by Bob Doran
Dimmick given two more weeks to raise a bundle
The folks behind Reggae Rising, the annual music festival on the Eel River, came before the Humboldt County Planning Commission June 3, seeking permit approval and asked for a little more time to get their money straight. They got the time -- a decision was postponed until June 17 -- but not the approval, not yet anyway -- and some bombs were dropped along the way. Festival management will be outsourced and if things don't work out -- the whole festival might be outsourced -- Reggae Rising could move out of Humboldt.
If the commission had had more time to talk about it, things might have gone differently, but Reggae was just one of three hot button issues on the agenda for June 3: The meeting room was packed with people there to weigh in on a controversial permit for a marijuana clinic in Myrtletown and/or the Forester-Gill Ridgewood Village development in Cutten.
It happens around this time every year: Reggae organizers must have the Planning Commission sign off on their annual report and set an attendance level for the next fest. For many years it was routine. Then in 2006 Reggae troubles began as a war raged over control. The annual permit reviews have not been the same since.
Ultimately the festival on the Eel split in two with a renamed Reggae Rising on the old site and a smaller Reggae on the River downriver. A lawsuit ensued in the process and when it was finally settled, Tom Dimmick ended up with a festival and a mountain of debt, including a half million owed to the nonprofit Mateel Community Center.
Among the details laid out last night in the staff report from planner Michael Richardson: The Reggae Rising permit runs until 2015. Last year 14,400 people were allowed at the event. Richardson began by noting that last year's festival brought in $600,000 gross for area nonprofits and had a $2 million impact on the county as a whole. He also noted that there were "financial troubles" as a result of "the national downturn."
Nevertheless Dimmick was able to pay off the Mateel. There were however, a lot of other people who were not paid -- including a bunch of government agencies -- and that created problems.
According to Richardson, condition for approval of the report mainly requires implementation of mitigation measures. A third party assessment of adherence to ticket numbers was required. It was turned in late, not until the day of the meeting, but was a "glowing report." A requested Water Quality Report detailing the effect of sunscreen on the river was also turned in late. Overall there were no major operational problems.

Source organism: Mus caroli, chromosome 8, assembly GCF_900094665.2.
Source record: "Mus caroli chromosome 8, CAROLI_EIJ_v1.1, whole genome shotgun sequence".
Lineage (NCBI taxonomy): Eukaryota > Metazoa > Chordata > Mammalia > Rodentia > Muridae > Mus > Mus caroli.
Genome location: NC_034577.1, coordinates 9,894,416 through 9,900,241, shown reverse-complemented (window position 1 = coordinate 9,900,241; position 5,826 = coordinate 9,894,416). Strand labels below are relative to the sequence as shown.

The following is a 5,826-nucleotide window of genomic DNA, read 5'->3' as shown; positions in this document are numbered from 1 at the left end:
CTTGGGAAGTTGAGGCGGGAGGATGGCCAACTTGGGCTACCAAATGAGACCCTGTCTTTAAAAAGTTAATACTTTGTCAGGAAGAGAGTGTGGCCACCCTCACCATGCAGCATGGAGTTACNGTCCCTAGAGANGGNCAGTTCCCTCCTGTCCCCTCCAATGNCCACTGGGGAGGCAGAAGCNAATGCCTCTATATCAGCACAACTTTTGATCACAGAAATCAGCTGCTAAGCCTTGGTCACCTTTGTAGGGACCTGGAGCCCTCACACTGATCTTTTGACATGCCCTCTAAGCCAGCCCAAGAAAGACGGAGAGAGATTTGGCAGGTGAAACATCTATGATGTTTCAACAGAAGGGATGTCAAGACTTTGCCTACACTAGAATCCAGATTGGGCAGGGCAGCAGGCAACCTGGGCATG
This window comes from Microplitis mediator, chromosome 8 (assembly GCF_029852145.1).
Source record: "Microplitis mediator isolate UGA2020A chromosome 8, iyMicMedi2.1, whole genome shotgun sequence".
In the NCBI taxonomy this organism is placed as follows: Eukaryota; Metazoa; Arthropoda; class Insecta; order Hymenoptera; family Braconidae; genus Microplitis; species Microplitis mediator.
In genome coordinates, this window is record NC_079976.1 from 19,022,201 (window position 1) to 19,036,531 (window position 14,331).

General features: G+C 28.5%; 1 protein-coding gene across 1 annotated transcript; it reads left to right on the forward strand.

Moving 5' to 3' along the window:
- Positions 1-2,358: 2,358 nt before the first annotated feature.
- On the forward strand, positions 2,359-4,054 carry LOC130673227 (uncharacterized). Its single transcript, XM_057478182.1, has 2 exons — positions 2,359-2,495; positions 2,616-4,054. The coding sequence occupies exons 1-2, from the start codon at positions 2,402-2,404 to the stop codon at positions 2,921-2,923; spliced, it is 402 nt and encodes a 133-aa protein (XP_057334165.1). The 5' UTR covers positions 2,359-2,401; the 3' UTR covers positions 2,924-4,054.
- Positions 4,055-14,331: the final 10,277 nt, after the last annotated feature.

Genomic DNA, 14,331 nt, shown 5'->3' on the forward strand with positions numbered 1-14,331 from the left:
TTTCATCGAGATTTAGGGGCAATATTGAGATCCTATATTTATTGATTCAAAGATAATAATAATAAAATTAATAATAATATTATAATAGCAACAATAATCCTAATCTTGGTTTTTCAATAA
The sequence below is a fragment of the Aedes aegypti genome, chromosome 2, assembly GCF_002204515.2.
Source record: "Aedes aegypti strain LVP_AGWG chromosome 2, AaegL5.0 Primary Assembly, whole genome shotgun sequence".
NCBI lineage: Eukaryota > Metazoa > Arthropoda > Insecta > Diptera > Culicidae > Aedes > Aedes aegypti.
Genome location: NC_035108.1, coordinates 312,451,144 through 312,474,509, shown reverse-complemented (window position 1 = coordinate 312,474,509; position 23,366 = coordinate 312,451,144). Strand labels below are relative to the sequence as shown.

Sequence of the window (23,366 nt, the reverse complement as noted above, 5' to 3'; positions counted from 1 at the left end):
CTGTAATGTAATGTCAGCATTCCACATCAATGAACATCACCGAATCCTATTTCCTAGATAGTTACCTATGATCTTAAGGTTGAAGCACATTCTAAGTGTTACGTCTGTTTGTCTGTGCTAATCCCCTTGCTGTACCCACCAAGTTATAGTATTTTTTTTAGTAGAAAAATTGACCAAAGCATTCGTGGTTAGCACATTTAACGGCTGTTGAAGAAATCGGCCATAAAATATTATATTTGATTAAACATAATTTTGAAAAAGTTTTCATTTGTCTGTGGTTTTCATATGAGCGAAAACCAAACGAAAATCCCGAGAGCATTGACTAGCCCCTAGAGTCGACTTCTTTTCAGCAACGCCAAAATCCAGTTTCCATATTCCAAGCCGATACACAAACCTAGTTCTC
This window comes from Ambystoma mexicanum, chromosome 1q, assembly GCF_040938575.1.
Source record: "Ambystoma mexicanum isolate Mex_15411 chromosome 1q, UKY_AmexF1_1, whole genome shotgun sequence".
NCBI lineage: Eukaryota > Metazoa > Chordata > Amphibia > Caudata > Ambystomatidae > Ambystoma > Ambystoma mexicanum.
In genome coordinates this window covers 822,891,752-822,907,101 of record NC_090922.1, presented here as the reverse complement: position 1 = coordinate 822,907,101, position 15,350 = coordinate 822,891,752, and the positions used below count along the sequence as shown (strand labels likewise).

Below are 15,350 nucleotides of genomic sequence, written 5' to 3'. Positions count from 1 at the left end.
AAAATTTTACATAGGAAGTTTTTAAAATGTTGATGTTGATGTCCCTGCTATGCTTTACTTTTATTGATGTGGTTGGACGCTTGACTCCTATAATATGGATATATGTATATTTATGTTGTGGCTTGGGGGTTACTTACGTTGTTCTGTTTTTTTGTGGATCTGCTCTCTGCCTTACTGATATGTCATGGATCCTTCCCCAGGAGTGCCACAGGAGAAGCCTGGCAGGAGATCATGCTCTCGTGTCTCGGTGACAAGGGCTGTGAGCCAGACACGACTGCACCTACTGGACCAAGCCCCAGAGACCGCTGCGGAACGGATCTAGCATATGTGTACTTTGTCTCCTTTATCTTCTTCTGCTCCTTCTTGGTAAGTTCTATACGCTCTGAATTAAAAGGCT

However, by now Dimmick was supposed to supply letters of support from all concerned agencies -- the County Health Dept., CHP, the Sheriff, among others -- and only one agency had submitted a letter, Cal-Fire. Theirs said everything's OK; proceed, assuming everyone else signs off.
As a result of the missing letters, Richardson deemed the report "insufficient" overall and recommended continuation until July 1. (Reggae Rising is scheduled for August 6-8.)
Before further discussion, one of the commissioners reported that he had an ex parte communication earlier in the day with a concerned party, Craig Perrone, a vendor, complaining that he had not been paid. Two other commissioners had also been called by Perrone, from Del Reka Distributing, beverage supplier for Reggae.
This led to a general discussion of the outstanding debt. Dennis Mayo, new to the commission, wondered if agencies not being paid on time was normal. No, it was not, said Richardson. His further assumption was that the agencies were withholding approval because they were not paid.
Who did not get paid? The Sheriff, the Calif. Highway Patrol (CHP), Richardson's Grove State Park, consultants, vendors and event staff, said Richardson.
For another commissioner the question of who got paid and who did not was immaterial -- he figured planning's job was only to decide on the land use issue. Community Development head man Kirk Girard concurred noting that the debt is only important in that it's blocking agencies from doing their job.
Commissioner Krebs said he'd suggest giving Dimmick some time, say 30 days, to get his money together. If he fails, staff could then stop the event -- without direct action from the commission.